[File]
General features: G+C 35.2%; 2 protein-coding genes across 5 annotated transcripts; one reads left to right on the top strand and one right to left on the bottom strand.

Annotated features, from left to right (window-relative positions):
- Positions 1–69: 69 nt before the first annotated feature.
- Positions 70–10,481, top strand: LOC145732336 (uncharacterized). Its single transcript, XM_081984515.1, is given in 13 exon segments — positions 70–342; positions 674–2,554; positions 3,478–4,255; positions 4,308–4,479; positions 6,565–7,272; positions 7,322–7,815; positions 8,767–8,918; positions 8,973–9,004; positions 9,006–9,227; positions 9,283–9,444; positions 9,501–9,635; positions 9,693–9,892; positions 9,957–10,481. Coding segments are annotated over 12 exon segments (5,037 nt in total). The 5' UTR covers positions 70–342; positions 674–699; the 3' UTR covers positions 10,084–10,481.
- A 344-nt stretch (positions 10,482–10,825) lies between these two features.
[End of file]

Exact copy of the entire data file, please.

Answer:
General features: G+C 35.2%; 2 protein-coding genes across 5 annotated transcripts; one reads left to right on the top strand and one right to left on the bottom strand.

Annotated features, from left to right (window-relative positions):
- Positions 1–69: 69 nt before the first annotated feature.
- Positions 70–10,481, top strand: LOC145732336 (uncharacterized). Its single transcript, XM_081984515.1, is given in 13 exon segments — positions 70–342; positions 674–2,554; positions 3,478–4,255; positions 4,308–4,479; positions 6,565–7,272; positions 7,322–7,815; positions 8,767–8,918; positions 8,973–9,004; positions 9,006–9,227; positions 9,283–9,444; positions 9,501–9,635; positions 9,693–9,892; positions 9,957–10,481. Coding segments are annotated over 12 exon segments (5,037 nt in total). The 5' UTR covers positions 70–342; positions 674–699; the 3' UTR covers positions 10,084–10,481.
- A 344-nt stretch (positions 10,482–10,825) lies between these two features.